We custom designed the circuit boards and antennae for this installation and are currently working on other wireless power applications for interactive art and games. Contact me if you are looking for a similar installation, or are interested in how we built this one.

 

The flowering cactus in action

 

Close-up view of one of the flowers

Heddatron Robots

Heddatron RobotsAn exciting project, 5 robots for the play Heddatron, showed May 18 – June 9, 2012 at the Stray Cat Theatre in Tempe, AZ.

We designed and build these custom robot characters: [from left to right] Julie, Berta, Hans, Brack, and Billy. They drove around the stage, lit up to talk, and shook with excitement as their human operators executed complex choreography with them.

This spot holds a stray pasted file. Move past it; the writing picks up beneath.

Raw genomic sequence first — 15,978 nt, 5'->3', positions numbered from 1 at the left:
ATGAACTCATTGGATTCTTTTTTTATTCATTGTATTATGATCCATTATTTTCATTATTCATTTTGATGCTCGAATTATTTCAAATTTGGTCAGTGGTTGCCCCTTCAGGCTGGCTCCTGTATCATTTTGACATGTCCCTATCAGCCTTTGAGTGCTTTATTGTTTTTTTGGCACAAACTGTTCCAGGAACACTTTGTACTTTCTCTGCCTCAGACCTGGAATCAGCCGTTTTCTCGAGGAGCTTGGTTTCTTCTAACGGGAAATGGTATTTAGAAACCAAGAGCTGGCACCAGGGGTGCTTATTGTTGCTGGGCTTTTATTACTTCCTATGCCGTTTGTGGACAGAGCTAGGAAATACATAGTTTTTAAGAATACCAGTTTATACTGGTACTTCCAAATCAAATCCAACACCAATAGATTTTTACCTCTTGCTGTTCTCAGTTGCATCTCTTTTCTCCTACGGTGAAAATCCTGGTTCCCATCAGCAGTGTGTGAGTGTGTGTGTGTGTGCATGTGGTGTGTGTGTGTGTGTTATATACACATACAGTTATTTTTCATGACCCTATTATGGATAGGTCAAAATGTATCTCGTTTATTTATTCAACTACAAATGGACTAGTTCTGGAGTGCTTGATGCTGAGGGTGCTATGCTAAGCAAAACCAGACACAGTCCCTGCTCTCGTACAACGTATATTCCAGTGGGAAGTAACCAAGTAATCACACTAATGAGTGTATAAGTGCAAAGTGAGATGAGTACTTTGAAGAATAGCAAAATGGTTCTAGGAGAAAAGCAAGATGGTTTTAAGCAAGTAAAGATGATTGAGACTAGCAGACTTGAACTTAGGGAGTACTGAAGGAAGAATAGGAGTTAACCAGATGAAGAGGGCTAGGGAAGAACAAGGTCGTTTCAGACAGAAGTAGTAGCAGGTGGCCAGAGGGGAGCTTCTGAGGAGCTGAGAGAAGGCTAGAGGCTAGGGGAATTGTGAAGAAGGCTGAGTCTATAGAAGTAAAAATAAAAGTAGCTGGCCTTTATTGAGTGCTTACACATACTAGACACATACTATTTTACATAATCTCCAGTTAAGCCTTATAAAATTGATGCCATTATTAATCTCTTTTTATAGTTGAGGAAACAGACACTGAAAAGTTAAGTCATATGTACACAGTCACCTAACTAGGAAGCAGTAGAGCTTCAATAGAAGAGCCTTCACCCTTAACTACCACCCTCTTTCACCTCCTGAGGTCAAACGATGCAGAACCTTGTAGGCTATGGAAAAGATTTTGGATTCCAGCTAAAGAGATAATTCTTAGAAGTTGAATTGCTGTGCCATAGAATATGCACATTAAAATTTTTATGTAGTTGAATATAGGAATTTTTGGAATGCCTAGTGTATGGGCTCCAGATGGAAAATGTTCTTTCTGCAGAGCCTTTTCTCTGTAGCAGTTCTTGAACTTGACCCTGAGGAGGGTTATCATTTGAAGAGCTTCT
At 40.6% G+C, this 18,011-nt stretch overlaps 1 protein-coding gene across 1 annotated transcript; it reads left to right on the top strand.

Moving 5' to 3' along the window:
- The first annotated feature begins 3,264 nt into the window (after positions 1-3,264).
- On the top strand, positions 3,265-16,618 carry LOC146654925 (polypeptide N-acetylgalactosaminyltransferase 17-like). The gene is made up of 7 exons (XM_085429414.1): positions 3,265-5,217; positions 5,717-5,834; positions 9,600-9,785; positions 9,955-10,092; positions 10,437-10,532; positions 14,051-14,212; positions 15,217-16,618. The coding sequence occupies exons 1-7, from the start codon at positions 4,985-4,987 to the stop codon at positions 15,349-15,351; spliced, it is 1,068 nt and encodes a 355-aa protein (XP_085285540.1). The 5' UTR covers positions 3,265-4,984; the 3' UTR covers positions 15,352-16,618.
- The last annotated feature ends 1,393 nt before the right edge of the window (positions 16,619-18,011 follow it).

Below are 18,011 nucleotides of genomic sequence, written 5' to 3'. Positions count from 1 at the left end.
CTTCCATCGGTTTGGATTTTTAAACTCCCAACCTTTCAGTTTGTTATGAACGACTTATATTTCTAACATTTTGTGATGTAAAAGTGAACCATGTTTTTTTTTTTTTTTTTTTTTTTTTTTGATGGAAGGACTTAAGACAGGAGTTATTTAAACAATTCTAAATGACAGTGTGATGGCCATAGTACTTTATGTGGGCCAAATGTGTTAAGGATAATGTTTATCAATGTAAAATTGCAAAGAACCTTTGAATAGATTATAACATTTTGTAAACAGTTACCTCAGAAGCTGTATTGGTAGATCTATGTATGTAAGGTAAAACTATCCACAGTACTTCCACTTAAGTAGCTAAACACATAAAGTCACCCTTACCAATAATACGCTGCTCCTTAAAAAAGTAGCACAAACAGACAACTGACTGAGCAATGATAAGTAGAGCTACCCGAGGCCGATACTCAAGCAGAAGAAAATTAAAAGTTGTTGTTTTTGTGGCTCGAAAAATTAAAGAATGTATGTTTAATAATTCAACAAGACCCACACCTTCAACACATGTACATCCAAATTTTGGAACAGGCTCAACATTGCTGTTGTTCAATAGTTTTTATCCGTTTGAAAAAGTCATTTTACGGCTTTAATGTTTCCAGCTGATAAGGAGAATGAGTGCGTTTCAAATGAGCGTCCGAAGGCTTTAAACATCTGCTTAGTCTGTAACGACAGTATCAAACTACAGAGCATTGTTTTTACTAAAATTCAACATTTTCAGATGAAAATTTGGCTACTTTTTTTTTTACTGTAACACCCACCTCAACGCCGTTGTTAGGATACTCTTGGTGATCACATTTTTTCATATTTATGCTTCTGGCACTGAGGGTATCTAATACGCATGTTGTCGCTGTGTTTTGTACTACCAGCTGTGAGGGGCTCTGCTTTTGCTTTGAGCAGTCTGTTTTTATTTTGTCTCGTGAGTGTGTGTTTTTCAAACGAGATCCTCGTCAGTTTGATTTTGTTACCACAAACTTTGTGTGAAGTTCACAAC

They were all custom designed and built in a month, making it through 14 performances without a malfunction.

Feel free to contact me with any inquiries about the design process, or if you want a set of robots of your own.

See what the press has been saying about this performance:

Arizona Republic: “5/18 – 6/9: Stray Cat’s ‘Heddatron’ star kidnapped by robots” by Kerry Lengel, 5/12/2012

New Times: “Best Performance by a Robot in a Supporting Role” 9/27/12

New Times: “Stray Cat Theatre’s Heddatron — I, for one, welcome our new  mecha overlords” by Julie Peterson, 5/31/2012

Arizona Republic: “To 6/9: Stray Cat Theatre’s ‘Heddatron’ is a bewildering ride” by Kerry Lengel, 5/22/2012

Social media buzz for Heddatron